Pink Champagne bubbles bursting to the surface and giggling on their way there—that's how I would describe the orgasm that comes with ejaculation.
I didn't start ejaculating until I was almost thirty; it took me a year and help from a willing partner to learn how to let those waters flow. My cheeks flush, I feel a rush through my body and I giggle, a lot. Every time I ejaculate, I have to tell myself that it isn't pee. I get self conscious, and I think to myself "what if this time it really is pee?" But it never is. It's always that deliciously sweet divine nectar with a scent of the forest after a summer rain.
I get a lot of questions about female ejaculation. What is it? Where does it come from? Isn't it just pee? How do I learn to do it? How do I get my girlfriend to do it? As usual, there is a lack of research available when it comes to deep understanding about the physiology behind female ejaculation. Here's my understanding from my experience of learning myself and my "hands on" experience helping many women and couples to experience this type of orgasm.
Ejaculate from a woman differs from the ejaculate that comes from a male body. First of all, there isn't any sperm in the fluid; it is mostly a watery substance that comes from our blood. The G-spot, also known as the urethral sponge, is a tube of erectile tissue that surrounds the urethra. Inside of the urethral sponge are paraurethral tubules that sit next to the erectile capillaries. As the capillaries fill with the blood, liquid from the blood crosses into the paraurethral tubules, filling the sponge with ejaculate. The ejaculate enters the urethra through paraurethral ducts, and if the conditions are right, this fluid is expelled through the urethra (the opening just above the vagina). Otherwise it is pushed back into the bladder, where it is urinated out later. According to Sheri Winston, author of "Women's Anatomy of Arousal", it works very similarly to the "let down" that happens when a woman is breastfeeding. I have to say that in my own body it does feel a lot like that. I can feel my urethral sponge filling with fluid and there is such a relief when that fluid is released. This tells me that oxytocin, the love and bonding hormone, may play a role in female ejaculation, which explains why many women need to feel safe and connected before they can ejaculate.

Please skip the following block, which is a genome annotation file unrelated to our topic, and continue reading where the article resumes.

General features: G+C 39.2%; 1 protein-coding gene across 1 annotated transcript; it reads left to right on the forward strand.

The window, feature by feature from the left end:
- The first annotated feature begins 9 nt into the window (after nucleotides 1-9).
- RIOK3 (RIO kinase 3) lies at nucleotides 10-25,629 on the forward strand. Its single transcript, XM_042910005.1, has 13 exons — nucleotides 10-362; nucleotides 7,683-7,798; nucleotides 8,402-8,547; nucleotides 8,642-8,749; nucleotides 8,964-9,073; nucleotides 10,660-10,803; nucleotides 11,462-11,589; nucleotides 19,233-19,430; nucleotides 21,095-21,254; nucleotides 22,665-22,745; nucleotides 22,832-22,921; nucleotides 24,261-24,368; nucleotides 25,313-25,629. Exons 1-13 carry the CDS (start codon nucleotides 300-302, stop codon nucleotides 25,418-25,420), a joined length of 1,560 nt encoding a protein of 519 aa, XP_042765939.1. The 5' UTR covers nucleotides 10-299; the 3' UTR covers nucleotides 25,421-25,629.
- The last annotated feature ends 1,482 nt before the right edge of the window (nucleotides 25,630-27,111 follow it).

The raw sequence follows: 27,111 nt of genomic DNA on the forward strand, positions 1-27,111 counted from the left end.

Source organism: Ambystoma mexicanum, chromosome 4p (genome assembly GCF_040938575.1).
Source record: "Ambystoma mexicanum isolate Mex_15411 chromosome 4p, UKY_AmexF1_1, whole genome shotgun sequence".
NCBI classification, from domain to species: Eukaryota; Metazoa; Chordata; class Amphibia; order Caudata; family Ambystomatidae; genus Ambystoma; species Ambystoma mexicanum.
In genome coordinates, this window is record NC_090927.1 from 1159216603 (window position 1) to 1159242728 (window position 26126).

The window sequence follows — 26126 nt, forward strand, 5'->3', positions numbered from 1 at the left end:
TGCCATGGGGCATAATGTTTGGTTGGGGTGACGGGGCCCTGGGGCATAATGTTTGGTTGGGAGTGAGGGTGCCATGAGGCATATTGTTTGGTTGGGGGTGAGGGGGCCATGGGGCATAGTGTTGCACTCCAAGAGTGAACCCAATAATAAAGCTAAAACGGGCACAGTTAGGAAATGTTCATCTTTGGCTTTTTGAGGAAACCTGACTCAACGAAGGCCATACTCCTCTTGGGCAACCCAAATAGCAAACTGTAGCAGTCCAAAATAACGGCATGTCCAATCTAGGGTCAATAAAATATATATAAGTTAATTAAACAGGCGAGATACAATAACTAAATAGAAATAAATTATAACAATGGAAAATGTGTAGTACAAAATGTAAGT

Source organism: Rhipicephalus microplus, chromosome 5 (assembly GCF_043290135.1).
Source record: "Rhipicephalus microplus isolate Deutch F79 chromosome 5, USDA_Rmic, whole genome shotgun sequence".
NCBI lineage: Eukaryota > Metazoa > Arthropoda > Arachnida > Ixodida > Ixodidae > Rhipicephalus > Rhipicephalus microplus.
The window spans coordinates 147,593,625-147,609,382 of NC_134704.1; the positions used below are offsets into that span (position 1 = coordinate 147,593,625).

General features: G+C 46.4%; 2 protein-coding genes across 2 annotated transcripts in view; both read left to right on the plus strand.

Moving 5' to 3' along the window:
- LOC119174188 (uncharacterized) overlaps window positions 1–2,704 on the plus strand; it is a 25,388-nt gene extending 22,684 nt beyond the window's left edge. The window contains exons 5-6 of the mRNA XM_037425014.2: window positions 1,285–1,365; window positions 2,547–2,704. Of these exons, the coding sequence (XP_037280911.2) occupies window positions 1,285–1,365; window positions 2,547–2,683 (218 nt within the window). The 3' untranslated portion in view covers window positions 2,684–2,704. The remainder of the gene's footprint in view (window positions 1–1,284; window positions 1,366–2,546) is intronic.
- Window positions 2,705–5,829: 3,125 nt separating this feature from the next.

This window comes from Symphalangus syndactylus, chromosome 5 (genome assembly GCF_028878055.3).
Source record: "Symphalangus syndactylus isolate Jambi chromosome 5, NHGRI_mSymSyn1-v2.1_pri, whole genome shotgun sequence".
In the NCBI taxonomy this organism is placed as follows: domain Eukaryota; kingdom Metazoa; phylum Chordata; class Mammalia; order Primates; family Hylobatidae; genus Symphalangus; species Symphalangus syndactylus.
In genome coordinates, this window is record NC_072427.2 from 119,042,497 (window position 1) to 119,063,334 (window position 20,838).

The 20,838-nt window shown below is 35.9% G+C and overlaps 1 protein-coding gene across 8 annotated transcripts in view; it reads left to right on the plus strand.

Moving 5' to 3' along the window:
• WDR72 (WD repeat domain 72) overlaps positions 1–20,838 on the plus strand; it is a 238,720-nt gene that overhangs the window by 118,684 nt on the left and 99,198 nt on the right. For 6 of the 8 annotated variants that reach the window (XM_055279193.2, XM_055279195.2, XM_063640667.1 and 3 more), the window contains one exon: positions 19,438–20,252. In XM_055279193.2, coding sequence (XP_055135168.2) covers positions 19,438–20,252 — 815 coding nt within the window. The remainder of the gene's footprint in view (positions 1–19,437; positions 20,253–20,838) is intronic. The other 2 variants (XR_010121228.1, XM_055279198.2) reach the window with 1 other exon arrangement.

Female ejaculate does come out of the urethra (where you pee from), which is why many women are afraid that they are peeing. But what is interesting to me, and one of the things that tells me that it definitely isn't pee, is that it just keeps coming and coming and coming. Sometimes I wonder how my body can produce that much fluid. When you go pee you urinate until there is nothing left except for a small amount of residual pee. But when a woman ejaculates she can keep going and going and going. In my experience each ejaculation gets bigger and bigger and bigger. Sometimes the first ejaculation is just a little trickle, but by the fifth orgasm is might be a small bucket's worth of liquid. This is one major clue to the fact that female ejaculation isn't pee.
What should you do if you are worried about the "pee factor"? First and foremost, if you are a woman, you might want to try ejaculating by yourself, so that you can see that you aren't peeing. Try it in the shower or the bathtub. I find that water really helps me to relax and let go. If you are a man and your partner wants to ejaculate, you can make her feel at ease by letting her know that you don't care if she does pee on you, and reassure her that most likely it won't be pee. If it's the mess you are concerned about I highly recommend the Liberator Fascinator Throe. I use the throe when working with couples and they always exclaim how great it was for them to be able to relax and not worry about making a mess. It also saves your sheets and makes cleaning up really easy. You can also have some extra towels on hand to wipe off with if things get really messy. Mess can be fun too!